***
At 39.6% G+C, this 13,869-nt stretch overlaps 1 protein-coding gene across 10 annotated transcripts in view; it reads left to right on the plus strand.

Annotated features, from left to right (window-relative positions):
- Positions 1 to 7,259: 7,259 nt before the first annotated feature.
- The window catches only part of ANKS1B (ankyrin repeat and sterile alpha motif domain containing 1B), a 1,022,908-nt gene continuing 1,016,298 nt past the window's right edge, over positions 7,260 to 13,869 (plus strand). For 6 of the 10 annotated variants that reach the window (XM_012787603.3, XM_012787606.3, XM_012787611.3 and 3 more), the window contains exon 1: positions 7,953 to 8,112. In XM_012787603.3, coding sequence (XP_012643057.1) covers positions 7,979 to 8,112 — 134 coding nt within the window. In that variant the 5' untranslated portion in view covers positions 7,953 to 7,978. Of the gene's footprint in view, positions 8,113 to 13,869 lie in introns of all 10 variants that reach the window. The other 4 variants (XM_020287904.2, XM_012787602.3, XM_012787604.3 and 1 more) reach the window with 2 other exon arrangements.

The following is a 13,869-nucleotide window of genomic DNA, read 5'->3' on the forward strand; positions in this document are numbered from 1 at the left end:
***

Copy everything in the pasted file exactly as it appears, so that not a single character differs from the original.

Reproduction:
At 39.6% G+C, this 13,869-nt stretch overlaps 1 protein-coding gene across 10 annotated transcripts in view; it reads left to right on the plus strand.

Annotated features, from left to right (window-relative positions):
- Positions 1 to 7,259: 7,259 nt before the first annotated feature.
- The window catches only part of ANKS1B (ankyrin repeat and sterile alpha motif domain containing 1B), a 1,022,908-nt gene continuing 1,016,298 nt past the window's right edge, over positions 7,260 to 13,869 (plus strand). For 6 of the 10 annotated variants that reach the window (XM_012787603.3, XM_012787606.3, XM_012787611.3 and 3 more), the window contains exon 1: positions 7,953 to 8,112. In XM_012787603.3, coding sequence (XP_012643057.1) covers positions 7,979 to 8,112 — 134 coding nt within the window. In that variant the 5' untranslated portion in view covers positions 7,953 to 7,978. Of the gene's footprint in view, positions 8,113 to 13,869 lie in introns of all 10 variants that reach the window. The other 4 variants (XM_020287904.2, XM_012787602.3, XM_012787604.3 and 1 more) reach the window with 2 other exon arrangements.

The following is a 13,869-nucleotide window of genomic DNA, read 5'->3' on the forward strand; positions in this document are numbered from 1 at the left end: